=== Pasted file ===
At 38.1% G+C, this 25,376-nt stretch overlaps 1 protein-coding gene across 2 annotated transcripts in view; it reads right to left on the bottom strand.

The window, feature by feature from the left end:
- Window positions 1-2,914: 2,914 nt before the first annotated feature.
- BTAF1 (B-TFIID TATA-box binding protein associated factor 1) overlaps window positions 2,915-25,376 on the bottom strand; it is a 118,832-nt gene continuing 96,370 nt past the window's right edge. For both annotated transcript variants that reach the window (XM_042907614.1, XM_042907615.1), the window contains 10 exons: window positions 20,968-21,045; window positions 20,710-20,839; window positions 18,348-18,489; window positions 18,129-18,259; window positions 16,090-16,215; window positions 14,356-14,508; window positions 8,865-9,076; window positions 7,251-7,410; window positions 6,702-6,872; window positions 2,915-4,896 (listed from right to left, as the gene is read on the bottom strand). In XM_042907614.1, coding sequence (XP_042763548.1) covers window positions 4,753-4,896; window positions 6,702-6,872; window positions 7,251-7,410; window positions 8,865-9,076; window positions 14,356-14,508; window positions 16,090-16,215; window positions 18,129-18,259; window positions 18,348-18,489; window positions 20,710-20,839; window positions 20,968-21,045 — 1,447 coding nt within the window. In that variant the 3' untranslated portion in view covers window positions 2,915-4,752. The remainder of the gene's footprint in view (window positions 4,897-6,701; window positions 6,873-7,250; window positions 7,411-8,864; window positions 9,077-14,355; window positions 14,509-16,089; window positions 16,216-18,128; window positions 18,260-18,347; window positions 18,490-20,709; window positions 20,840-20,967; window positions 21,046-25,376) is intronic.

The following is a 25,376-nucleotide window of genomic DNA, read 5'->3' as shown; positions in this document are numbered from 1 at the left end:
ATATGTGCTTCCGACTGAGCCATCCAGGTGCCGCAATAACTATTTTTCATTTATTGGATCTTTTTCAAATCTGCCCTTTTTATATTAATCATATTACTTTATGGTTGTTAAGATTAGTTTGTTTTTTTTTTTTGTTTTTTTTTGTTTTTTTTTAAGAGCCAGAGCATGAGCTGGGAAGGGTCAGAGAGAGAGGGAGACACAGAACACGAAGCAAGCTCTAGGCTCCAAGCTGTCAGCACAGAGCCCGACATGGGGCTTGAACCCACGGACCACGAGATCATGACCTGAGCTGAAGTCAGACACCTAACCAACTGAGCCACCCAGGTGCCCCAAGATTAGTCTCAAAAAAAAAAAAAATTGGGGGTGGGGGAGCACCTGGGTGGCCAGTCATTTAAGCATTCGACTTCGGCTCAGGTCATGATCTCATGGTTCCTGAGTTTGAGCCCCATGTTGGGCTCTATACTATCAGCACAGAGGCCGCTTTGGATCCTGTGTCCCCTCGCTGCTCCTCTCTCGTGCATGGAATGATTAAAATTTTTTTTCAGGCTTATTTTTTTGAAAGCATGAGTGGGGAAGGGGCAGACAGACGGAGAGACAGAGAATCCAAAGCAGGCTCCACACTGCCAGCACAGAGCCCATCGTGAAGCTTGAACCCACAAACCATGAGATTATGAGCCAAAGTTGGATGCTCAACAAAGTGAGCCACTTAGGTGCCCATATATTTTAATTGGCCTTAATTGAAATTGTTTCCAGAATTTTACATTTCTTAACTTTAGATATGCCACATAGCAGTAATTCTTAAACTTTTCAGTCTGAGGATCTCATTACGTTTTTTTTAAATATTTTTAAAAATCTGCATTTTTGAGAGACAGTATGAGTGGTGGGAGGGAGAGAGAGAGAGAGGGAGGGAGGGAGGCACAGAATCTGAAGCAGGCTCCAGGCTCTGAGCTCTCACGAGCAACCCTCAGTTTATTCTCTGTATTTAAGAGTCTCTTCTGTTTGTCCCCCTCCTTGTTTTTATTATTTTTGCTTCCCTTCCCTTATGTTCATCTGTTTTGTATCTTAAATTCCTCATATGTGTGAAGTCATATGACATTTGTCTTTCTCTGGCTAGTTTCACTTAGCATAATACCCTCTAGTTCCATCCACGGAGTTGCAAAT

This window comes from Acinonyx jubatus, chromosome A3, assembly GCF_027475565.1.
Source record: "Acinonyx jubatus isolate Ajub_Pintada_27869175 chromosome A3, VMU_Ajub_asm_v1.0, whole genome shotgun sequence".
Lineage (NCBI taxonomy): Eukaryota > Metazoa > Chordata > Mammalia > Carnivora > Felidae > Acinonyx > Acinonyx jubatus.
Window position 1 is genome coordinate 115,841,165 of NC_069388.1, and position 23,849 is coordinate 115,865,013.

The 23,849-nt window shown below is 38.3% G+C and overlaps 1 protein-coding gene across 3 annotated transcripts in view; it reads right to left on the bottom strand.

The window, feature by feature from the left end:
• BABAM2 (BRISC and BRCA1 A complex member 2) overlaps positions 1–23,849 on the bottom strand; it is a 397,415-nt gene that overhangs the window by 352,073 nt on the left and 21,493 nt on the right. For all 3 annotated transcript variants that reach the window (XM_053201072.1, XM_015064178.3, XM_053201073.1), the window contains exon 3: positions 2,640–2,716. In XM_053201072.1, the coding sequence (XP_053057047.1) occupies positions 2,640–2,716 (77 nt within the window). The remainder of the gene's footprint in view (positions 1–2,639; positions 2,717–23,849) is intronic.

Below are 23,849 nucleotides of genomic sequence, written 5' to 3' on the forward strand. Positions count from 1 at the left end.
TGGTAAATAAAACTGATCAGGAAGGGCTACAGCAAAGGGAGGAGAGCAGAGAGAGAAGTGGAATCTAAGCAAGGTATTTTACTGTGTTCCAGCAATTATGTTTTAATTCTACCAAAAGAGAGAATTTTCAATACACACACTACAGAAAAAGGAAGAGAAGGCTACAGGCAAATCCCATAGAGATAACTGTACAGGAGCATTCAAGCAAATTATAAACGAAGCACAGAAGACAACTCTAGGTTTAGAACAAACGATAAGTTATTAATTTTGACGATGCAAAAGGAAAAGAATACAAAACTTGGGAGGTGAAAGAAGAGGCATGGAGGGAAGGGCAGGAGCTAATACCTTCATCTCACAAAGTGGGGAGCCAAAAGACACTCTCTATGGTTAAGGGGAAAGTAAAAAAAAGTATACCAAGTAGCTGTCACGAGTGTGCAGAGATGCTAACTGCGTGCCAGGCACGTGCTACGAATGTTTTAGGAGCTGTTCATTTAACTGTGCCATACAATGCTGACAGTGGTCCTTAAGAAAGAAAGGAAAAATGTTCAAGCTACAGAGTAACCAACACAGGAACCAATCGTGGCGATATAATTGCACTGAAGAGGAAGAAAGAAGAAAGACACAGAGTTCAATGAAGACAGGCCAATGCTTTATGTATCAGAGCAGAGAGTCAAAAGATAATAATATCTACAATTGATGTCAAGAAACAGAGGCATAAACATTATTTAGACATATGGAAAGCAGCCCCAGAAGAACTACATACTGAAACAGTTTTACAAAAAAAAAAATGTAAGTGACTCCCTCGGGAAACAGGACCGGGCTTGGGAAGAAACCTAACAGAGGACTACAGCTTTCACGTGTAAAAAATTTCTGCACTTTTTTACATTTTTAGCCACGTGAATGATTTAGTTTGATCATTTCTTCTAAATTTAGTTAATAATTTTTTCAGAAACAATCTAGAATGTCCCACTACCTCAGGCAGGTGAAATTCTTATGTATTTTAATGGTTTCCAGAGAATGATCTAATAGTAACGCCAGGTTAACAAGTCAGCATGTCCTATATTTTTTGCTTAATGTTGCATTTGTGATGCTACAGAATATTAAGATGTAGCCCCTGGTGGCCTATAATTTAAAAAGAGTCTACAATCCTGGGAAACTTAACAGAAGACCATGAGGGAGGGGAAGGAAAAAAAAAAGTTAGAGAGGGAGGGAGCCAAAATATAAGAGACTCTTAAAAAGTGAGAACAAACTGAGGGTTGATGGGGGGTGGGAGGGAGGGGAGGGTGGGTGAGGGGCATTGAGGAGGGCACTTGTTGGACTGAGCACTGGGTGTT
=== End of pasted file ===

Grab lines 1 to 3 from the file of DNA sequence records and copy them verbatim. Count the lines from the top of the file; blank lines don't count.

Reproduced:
At 38.1% G+C, this 25,376-nt stretch overlaps 1 protein-coding gene across 2 annotated transcripts in view; it reads right to left on the bottom strand.

The window, feature by feature from the left end:
- Window positions 1-2,914: 2,914 nt before the first annotated feature.